Category political issues
On the cold rainy morning after the very crowded unveiling ceremony of January 13, 2023, I began to explore “The Embrace” on the Boston Common’s new ‘1965 Freedom Plaza.’ Here are a few photos, links, and quotes selected for this first in what could become a series of related posts in the years ahead. The focus of this post is the sculpture itself, with basic information about the Freedom Plaza and broader plans from Embrace Boston.
In December I happened upon two murals (painted 2019, 2020) on vent shafts for BioMed underground parking in the Canal District, Cambridge. Both extended my fascination with how artists can work creatively to include all sides and various functional features in their mural designs. The photos, links and quotes here should help reveal what artists did to transform vent shafts into colorful, exciting works of art!
Continue with 2022 ART RAMBLE, “In the Balance,” Focus on Three More Artists: Paul Angiolillo, Carolyn Enz Hack, Jose Trejo-Maya
This third post completes the series of related posts for 2022 ART RAMBLE, “In the Balance,” with photos, quotes, and links for three more of the eleven artists* (four more of the seventeen installations*). The first post includes an overview. All three note the curator talk on October 16 and other valuable resources. Whether I post again before the final day, November 19, I intend to revisit and reflect on significant connections between the forest and the artworks!
This post notes outstanding outcomes of an exciting event one perfect evening in late July 2022: the beautifully organized free bike tour of Cambridge public art between Central Square and the Charles River. 1. Bike-riders of all ages gathered outside the Central Square Library for an overview of art around the library and along the planned route of the whole tour. Cambridge police and attentive volunteers guided everyone safely through the sunset finale. 2. The tour is now engagingly documented in a 2-minute video. 3. The route has become a self-guiding tour for cyclists, though certainly adaptable to walkers. Facts, links and videos on the tour site are informative and intriguing for interested readers far from Cambridge. 4. The whole experience even elevated my already towering enthusiasm for public art!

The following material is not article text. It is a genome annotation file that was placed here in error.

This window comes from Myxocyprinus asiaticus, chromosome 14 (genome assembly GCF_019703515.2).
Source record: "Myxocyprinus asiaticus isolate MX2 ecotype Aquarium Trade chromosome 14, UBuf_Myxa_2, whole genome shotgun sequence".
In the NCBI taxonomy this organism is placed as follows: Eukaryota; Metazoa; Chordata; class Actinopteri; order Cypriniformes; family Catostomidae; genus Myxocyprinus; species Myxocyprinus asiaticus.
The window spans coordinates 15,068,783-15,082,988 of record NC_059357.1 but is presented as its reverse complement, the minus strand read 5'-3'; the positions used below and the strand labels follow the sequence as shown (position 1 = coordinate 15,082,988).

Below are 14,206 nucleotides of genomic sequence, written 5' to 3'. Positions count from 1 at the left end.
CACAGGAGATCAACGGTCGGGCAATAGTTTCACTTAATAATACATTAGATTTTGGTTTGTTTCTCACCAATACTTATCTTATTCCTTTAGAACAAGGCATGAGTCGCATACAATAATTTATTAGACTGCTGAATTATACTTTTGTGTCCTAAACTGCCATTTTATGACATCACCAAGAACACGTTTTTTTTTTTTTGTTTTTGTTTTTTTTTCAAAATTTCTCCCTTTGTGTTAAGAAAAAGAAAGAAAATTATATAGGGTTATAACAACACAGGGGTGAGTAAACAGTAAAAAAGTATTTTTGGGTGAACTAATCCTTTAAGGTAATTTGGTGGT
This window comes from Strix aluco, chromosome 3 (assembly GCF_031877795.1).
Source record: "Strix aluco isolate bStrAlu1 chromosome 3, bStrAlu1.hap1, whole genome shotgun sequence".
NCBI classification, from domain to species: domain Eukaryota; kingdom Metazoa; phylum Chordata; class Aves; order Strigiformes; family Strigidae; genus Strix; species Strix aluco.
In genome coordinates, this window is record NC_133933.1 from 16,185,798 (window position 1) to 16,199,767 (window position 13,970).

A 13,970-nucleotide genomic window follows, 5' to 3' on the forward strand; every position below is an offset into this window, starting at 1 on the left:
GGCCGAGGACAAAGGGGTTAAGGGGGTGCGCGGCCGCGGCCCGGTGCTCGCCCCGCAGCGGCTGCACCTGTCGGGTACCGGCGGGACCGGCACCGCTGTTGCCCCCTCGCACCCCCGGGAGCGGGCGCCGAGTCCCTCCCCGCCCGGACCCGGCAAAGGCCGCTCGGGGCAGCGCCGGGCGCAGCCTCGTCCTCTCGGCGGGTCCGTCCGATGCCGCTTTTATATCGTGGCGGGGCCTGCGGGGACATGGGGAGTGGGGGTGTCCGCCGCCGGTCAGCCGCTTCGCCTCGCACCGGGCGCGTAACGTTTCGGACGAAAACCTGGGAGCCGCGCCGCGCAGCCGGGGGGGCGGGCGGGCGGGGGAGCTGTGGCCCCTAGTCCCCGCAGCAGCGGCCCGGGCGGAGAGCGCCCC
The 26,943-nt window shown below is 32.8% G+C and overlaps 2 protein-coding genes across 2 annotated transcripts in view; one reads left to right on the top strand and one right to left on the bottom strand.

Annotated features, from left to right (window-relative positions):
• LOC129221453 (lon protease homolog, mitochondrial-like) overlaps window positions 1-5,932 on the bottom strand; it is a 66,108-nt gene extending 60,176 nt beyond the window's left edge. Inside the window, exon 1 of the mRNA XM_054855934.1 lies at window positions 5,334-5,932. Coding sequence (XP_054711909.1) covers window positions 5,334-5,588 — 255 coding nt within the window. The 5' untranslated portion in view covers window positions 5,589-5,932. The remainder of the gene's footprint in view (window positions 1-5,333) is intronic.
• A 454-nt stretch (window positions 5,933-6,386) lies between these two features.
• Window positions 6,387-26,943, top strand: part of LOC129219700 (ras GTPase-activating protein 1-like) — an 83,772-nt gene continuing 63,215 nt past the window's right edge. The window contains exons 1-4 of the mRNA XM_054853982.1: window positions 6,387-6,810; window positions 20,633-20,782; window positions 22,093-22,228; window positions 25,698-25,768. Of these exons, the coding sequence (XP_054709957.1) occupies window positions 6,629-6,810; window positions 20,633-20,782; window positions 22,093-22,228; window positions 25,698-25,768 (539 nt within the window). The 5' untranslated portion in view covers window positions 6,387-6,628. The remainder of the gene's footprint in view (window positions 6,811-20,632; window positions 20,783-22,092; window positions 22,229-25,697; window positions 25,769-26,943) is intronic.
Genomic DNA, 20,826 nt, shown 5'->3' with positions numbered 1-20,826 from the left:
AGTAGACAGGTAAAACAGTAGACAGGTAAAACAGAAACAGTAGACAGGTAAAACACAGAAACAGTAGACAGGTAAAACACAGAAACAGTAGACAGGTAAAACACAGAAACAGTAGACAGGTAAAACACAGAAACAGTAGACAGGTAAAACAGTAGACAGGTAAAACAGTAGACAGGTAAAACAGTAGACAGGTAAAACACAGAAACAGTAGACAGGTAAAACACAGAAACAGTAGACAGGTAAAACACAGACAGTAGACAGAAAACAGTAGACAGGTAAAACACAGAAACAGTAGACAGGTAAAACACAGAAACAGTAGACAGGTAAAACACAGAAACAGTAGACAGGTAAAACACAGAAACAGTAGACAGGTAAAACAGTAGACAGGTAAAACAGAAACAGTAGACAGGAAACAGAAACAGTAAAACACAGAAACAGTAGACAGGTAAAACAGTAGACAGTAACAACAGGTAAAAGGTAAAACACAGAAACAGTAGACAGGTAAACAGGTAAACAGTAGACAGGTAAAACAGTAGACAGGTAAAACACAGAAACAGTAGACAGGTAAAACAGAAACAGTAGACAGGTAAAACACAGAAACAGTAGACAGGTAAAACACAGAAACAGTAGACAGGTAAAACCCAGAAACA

Several times this summer I have viewed and visited the bottle trees on the History Cambridge lawn. I hope to keep revisiting till they’re gone, April 2023. For now, I’ll share photos, quotes, and links that help me appreciate, understand, and reflect on an enlightening project, “Forgotten Souls of Tory Row: Remembering the Enslaved People of Brattle Street.”
In early June I saw the following notice in Arts Arlington: “OWN A PIECE OF PUBLIC ART HISTORY! ‘Persistence’ Exhibit & Sale at Arlington Porchfest Join us during Porchfest (June 18, 1 to 4 pm) to get a close look at Michelle Lougee’s whimsical creations for the Minuteman Bikeway during an exhibition and sale of the sculptural pieces that make up PERSISTENCE. “( quote from Arts Arlington newsletter June 2022) The notice inspired my photo spree 1) along the bikeway while the sculptures were still up, 2) in the outdoor exhibit where they were finally touchable, 3) among the bikeway trees persisting after their departure. This post is my journal from each of the three phases, with photos, notes, quotes, and promising links.
ART SCRIM Extends Possibilities for Public Art Outdoors, as shown by Yenny Hernandez, Anna Dugan and Deborah Johnson
Each of these three artists has created several fabric panels that transform stretches of metal construction fencing near the intersection of Harvard Street and Western Avenue in Allston. One, Anna Dugan, incorporated concrete Jersey barriers as well. All three worked out their own distinctive series of panels printed on scrim, a lightweight durable translucent textile that has long been used in theater sets. Daylight, street light, clouds, the sky itself, and any machinery or equipment behind the fence can add variables to our view. Whether driving by or standing near, we respond to these shifting features. I grew more aware of such changes as I photographed the art. In fact, I felt that each artist had recognized and successfully addressed the possibilities of scrim.
These photos, notes, and links are my attempts to connect recent and past events in outdoor art. These may help me transition to some future post with my own thoughts.
This February (2022) I learned to look up at light poles for Black History Month banners along Massachusetts Avenue in Arlington. Luckily banners from earlier Februaries (2020 and 2021) were up again, along with a new set. Different artists, selected by Arlington Human Rights Commission and Arlington Commission for Arts and Culture, created the banners for each year.